Jamie Smyth’s article on Australia’s coal mining sector describes how a company, which had wanted to build a railway line for a coal mine, was unable to do so because of environmental concerns. This meant no one would insure them or their directors for public liability (“Australia coal mining sector warns of ‘dire’ risk from ESG insurance barrier”, Report, May 15). This is the tip of an iceberg. It is no wonder they were uninsurable. It is perfectly plain that green campaigners will increasingly be taking companies to court if they turn a blind eye to the damage their operations are doing. Few doubt that companies have some responsibility to address the climate challenge. Taken together with those of governments and individuals, these responsibilities must deliver a sustainable planet. But what is the company’s responsibility? We don’t have a clear definition. Yet if the climate crisis is not addressed, companies will be called to account for their failure. This has happened before. In the 1960s, asbestos companies were aware of the hazards of their products. At the time, it was not illegal to mine or process asbestos without proper protection. By the 1980s, the mood had changed. The asbestos companies were taken to court and sued out of existence. They nearly brought down the insurance industry with them. Insurers today would be crazy to cover such an open-ended risk for a company that, in the future, might similarly be deemed not to have fulfilled its responsibilities in addressing climate change. Defining the responsibility of companies is not just essential for a sustainable planet. It is also essential as part of the quasi-legal architecture that allows commerce to flourish and gives companies a licence to trade. Some, such as the Climate Principles for Enterprises group, have made an attempt to define enterprise obligations. But the issue has yet to get the prominence it deserves and there is no global consensus on what companies need to do. That needs urgently to be addressed. By the time we feel the effects of an out-of-control climate, and our great energy, power and transportation companies are taken to court for breaching their duties, it will be too late.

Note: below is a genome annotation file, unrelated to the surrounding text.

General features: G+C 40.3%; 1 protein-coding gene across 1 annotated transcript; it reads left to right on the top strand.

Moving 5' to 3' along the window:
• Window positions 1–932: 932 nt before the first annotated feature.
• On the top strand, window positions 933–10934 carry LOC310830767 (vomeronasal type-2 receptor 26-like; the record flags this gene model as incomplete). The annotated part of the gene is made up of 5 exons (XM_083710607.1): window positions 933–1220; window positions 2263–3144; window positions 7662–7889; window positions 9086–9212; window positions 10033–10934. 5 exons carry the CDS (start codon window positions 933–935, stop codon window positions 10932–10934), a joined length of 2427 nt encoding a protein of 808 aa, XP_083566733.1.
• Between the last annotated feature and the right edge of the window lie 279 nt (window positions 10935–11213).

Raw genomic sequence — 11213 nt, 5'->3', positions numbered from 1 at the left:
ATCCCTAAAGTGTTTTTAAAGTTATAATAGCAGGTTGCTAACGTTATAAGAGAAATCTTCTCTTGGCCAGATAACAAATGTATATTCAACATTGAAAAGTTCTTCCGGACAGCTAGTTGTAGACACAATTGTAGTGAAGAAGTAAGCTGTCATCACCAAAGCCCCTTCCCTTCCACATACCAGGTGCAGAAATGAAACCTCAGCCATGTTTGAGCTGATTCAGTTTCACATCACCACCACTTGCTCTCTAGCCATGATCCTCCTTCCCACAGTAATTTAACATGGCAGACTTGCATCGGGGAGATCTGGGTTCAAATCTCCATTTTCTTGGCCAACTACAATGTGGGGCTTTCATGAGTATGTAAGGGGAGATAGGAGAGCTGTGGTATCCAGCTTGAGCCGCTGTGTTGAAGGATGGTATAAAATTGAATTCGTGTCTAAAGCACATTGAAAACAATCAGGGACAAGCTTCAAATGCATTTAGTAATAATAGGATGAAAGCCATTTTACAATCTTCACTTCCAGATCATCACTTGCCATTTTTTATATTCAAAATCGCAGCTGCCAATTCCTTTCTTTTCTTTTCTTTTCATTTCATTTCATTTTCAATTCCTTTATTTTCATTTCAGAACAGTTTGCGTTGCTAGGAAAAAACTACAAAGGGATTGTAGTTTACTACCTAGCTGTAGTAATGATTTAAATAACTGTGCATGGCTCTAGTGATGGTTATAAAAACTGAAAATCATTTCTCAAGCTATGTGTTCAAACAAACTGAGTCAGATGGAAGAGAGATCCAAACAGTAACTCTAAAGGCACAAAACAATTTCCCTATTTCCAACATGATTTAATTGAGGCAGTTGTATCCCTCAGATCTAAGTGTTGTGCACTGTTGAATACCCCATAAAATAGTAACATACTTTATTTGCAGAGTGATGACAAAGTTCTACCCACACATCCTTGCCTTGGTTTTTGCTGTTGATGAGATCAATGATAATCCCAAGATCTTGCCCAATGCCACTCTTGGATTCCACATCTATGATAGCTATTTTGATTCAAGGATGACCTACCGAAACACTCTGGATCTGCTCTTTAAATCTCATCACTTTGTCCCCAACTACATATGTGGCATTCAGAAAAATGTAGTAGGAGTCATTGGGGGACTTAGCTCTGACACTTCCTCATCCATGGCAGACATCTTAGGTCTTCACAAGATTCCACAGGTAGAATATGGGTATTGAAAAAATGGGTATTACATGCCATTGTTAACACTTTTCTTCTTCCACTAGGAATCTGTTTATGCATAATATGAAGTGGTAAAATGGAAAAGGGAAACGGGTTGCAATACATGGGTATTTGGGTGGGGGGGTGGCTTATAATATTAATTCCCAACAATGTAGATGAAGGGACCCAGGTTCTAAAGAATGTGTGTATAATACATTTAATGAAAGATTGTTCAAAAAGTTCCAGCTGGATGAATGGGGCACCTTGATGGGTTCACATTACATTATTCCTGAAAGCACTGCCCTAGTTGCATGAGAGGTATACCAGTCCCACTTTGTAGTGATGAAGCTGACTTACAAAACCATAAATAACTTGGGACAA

David Pitt-Watson Visiting Fellow, Judge Business School University of Cambridge Former Chair, UN Environment Finance Initiative, London NW5, UK.